In late 2012, a group of prominent researchers gathered in the mountains of Colorado for a momentous summit on science education (see image 1). Sequestered away for 5 days, these researchers debated one of the most critical facets of teacher knowledge.
By in large, their meeting went unnoticed by the teachers that they pondered, and even to this day, few understand the subject matter that they considered. The focus of this landmark summit was pedagogical content knowledge (PCK), and the product of that 5-day gathering, was the most unified model of PCK in science education to date1. So what exactly could be so important about this obscure-sounding type of knowledge? I argue that learning how to recognize your own PCK could help to launch your teaching skills to new levels.
Image 1: Mountains of Colorado, site of the PCK Summit in 2012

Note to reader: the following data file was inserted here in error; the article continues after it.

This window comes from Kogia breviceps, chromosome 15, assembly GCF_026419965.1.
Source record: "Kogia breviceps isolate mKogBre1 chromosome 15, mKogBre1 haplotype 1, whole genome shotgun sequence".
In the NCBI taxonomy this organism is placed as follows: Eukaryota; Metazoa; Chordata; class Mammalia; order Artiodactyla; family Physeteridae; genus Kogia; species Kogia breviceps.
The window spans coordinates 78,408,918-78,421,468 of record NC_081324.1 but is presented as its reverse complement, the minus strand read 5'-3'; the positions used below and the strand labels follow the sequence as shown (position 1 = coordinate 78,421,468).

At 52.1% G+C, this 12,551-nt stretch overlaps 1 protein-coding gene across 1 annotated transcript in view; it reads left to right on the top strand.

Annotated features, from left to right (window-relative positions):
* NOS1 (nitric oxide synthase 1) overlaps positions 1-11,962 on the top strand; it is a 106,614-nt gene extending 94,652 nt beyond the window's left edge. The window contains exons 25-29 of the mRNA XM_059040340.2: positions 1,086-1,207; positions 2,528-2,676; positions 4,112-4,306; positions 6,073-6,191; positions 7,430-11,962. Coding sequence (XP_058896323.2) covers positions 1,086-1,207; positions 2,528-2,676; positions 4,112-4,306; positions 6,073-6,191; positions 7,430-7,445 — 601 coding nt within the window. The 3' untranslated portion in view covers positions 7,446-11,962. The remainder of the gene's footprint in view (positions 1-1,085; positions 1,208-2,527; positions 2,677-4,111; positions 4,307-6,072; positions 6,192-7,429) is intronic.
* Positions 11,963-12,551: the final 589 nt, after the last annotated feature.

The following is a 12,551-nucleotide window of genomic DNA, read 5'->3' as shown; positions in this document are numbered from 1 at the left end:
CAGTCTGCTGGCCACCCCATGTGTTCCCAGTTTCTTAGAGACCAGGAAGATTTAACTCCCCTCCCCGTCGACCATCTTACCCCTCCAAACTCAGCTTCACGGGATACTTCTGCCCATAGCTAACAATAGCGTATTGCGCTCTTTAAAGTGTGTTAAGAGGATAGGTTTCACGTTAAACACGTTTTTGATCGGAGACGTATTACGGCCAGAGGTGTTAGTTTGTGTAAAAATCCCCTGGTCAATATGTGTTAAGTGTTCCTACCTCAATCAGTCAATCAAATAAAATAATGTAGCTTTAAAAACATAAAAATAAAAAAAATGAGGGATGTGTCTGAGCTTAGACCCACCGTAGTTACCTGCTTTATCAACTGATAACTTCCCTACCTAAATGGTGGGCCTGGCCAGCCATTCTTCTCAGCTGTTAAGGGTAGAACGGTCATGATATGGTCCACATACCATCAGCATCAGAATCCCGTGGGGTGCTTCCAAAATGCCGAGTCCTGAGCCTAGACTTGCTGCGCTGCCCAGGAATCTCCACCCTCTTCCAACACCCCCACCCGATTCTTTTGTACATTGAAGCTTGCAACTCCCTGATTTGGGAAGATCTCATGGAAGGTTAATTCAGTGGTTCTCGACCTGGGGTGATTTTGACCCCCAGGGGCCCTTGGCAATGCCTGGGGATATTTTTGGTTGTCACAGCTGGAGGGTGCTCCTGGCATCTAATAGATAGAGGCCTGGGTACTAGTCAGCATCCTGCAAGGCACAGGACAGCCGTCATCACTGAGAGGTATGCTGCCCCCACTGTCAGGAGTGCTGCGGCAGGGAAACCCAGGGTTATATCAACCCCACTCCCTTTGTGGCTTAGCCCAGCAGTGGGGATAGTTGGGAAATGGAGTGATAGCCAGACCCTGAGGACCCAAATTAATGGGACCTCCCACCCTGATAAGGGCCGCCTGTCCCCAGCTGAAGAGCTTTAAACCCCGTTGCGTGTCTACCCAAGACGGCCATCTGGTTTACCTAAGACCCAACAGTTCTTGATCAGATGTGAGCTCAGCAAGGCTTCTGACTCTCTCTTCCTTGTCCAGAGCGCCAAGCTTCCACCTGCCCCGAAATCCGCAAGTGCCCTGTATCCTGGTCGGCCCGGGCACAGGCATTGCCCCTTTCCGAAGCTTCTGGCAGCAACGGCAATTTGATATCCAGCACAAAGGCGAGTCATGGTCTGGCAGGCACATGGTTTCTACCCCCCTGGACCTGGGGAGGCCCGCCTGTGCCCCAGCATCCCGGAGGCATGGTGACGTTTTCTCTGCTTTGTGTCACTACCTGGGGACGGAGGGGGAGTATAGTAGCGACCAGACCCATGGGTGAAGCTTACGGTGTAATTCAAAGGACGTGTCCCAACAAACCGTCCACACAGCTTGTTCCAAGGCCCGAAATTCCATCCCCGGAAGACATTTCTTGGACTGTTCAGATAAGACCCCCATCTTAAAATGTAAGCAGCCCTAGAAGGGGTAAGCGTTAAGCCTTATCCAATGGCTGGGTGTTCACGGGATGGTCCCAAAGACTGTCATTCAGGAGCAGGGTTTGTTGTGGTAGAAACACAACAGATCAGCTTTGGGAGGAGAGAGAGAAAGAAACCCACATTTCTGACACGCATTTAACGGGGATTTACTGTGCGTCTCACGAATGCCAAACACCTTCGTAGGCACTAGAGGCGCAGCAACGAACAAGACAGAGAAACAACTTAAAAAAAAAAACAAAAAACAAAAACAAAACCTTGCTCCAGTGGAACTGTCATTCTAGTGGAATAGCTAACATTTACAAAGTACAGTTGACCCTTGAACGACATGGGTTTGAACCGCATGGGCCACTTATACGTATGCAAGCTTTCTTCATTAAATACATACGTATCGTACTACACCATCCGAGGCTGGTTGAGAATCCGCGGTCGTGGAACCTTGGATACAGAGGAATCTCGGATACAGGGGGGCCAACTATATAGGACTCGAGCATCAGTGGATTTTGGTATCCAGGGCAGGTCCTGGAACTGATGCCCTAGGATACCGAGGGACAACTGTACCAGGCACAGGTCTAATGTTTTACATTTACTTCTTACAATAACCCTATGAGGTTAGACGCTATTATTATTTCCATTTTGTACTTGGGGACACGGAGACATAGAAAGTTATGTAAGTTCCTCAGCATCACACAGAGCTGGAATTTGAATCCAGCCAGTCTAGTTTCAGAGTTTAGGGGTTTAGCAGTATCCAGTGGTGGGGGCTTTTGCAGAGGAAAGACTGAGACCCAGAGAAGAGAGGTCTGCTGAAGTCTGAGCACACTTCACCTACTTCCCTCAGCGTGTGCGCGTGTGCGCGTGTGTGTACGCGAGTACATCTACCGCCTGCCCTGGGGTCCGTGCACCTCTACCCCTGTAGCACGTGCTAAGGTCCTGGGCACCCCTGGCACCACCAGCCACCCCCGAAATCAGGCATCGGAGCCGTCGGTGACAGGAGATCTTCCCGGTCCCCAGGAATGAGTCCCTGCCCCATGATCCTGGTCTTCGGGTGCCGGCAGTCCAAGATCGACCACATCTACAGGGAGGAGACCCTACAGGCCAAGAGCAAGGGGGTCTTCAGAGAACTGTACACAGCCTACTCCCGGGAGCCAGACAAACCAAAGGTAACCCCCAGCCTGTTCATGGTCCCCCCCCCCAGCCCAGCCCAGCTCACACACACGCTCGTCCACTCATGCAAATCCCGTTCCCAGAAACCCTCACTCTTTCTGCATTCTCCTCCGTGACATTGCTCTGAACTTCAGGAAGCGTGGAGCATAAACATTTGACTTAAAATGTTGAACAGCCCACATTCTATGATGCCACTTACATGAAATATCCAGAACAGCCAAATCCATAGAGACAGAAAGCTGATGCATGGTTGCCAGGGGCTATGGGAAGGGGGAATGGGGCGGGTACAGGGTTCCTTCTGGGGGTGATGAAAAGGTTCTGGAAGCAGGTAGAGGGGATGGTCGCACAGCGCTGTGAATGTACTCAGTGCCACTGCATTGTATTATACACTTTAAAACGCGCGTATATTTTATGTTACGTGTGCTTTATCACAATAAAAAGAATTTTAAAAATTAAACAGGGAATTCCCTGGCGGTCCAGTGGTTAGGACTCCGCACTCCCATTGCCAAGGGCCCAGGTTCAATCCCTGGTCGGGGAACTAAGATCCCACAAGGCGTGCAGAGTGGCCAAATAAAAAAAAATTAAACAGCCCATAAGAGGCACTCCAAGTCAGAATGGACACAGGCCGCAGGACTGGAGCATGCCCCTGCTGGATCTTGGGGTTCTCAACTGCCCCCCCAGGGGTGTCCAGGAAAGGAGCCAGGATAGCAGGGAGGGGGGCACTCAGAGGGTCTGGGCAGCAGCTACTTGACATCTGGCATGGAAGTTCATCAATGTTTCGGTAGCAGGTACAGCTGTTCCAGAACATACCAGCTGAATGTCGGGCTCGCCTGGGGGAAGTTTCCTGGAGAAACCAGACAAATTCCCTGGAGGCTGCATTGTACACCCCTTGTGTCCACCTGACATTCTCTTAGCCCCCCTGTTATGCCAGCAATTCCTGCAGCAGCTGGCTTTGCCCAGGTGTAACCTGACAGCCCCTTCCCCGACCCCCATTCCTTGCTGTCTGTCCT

But first, what is PCK and why is it vital for teachers to consider it?
Two primary domains have been used to categorize teachers’ knowledge: knowledge of subject matter and knowledge of pedagogical techniques. In the late 19th century, teacher education and evaluation were largely focused on subject matter knowledge, but by the late 20th century, culture had shifted that focus to pedagogy. Some researchers, however, believed that neither subject matter knowledge nor pedagogical knowledge was sufficient to completely describe the knowledge of a teacher. Lee Shulman, one of the most influential educational psychologists of the 20th century, conceptualized a new form of teacher knowledge that he called pedagogical content knowledge (PCK)2,3. For Shulman, PCK involved "the exchange of ideas. The idea is grasped, probed, and comprehended by a teacher… then the idea is shaped or tailored until it can, in turn, be grasped by students.” (ref 2, p 13). In essence, PCK describes how a teacher transforms subject matter into a form that students can use in constructing their own knowledge.
Pedagogical Content Knowledge